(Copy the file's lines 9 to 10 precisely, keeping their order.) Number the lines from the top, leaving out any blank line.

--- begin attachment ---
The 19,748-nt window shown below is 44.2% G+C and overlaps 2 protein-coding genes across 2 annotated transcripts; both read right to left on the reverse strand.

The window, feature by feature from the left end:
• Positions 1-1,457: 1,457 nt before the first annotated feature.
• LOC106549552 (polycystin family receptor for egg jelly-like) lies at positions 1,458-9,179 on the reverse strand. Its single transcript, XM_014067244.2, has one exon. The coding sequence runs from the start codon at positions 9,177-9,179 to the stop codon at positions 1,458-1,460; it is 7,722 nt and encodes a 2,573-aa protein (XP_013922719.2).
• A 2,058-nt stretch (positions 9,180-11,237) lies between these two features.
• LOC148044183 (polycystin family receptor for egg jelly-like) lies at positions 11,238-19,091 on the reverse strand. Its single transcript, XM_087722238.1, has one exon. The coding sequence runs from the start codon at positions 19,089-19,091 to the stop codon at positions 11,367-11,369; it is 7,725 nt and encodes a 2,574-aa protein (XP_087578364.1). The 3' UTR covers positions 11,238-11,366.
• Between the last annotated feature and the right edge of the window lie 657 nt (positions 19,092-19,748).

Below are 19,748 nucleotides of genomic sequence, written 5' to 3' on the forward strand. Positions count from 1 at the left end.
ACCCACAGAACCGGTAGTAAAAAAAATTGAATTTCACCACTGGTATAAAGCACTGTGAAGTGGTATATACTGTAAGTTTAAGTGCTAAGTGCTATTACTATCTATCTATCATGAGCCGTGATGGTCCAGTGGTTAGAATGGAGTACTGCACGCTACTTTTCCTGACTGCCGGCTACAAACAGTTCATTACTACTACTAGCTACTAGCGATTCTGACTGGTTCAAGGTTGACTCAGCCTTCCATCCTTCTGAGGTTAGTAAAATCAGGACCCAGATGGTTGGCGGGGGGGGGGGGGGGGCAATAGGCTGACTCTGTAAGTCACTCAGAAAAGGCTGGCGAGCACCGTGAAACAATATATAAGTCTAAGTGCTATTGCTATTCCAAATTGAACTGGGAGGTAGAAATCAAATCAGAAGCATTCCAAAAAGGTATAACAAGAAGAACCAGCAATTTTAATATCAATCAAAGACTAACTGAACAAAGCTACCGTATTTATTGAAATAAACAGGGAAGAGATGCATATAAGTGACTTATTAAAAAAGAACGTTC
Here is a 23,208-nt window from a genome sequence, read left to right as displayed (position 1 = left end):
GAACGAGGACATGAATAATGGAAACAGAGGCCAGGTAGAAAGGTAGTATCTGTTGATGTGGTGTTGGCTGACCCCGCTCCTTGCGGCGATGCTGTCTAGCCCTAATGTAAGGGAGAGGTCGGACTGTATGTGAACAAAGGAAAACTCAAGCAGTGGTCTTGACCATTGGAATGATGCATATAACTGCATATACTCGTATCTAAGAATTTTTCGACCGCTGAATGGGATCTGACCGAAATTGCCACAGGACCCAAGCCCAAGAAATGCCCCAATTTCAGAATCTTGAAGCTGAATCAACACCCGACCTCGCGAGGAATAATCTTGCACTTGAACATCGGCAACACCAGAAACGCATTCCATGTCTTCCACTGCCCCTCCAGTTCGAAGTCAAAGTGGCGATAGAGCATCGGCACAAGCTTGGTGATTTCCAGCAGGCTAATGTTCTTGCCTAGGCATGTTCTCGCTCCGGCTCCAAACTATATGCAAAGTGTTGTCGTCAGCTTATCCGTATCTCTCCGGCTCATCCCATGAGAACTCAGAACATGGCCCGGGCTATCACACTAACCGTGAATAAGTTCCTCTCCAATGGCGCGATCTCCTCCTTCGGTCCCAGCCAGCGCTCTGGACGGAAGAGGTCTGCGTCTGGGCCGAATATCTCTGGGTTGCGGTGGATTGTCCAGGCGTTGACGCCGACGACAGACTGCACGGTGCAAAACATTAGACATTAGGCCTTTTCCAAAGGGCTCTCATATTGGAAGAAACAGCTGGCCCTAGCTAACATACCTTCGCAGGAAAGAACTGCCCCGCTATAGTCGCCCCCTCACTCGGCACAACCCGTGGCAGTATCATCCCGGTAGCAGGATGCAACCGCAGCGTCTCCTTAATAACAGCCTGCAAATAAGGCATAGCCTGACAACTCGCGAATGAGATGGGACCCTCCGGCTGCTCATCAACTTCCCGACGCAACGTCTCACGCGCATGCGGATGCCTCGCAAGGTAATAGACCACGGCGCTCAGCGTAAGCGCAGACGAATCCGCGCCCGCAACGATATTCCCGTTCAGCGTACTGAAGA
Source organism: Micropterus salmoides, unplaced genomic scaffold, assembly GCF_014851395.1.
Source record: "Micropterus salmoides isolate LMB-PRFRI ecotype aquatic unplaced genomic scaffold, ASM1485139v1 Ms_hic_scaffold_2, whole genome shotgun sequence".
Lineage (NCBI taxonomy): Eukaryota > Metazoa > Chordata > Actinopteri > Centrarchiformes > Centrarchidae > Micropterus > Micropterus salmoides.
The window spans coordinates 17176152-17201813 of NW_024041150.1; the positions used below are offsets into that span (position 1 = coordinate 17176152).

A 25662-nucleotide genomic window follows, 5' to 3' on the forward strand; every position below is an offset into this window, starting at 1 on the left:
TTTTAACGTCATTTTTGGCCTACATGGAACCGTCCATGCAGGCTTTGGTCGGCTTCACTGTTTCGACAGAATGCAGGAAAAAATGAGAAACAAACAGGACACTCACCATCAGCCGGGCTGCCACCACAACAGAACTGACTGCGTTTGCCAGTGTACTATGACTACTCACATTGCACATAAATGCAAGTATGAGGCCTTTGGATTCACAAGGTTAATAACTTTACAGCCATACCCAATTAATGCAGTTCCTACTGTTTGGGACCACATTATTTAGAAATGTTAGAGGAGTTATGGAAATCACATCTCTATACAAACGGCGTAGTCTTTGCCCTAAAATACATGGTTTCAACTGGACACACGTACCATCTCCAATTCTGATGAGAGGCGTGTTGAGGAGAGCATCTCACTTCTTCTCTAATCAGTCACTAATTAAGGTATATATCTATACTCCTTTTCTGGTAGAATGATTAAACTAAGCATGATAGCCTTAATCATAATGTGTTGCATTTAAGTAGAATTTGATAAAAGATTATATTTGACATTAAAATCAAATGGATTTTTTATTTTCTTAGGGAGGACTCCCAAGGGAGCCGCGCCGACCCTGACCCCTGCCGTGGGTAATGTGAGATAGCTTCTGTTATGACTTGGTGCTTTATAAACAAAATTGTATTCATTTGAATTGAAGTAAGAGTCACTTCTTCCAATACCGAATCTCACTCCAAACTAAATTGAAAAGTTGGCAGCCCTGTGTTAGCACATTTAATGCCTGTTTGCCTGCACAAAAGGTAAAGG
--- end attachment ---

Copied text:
ACCCACAGAACCGGTAGTAAAAAAAATTGAATTTCACCACTGGTATAAAGCACTGTGAAGTGGTATATACTGTAAGTTTAAGTGCTAAGTGCTATTACTATCTATCTATCATGAGCCGTGATGGTCCAGTGGTTAGAATGGAGTACTGCACGCTACTTTTCCTGACTGCCGGCTACAAACAGTTCATTACTACTACTAGCTACTAGCGATTCTGACTGGTTCAAGGTTGACTCAGCCTTCCATCCTTCTGAGGTTAGTAAAATCAGGACCCAGATGGTTGGCGGGGGGGGGGGGGGGGCAATAGGCTGACTCTGTAAGTCACTCAGAAAAGGCTGGCGAGCACCGTGAAACAATATATAAGTCTAAGTGCTATTGCTATTCCAAATTGAACTGGGAGGTAGAAATCAAATCAGAAGCATTCCAAAAAGGTATAACAAGAAGAACCAGCAATTTTAATATCAATCAAAGACTAACTGAACAAAGCTACCGTATTTATTGAAATAAACAGGGAAGAGATGCATATAAGTGACTTATTAAAAAAGAACGTTC
Here is a 23,208-nt window from a genome sequence, read left to right as displayed (position 1 = left end):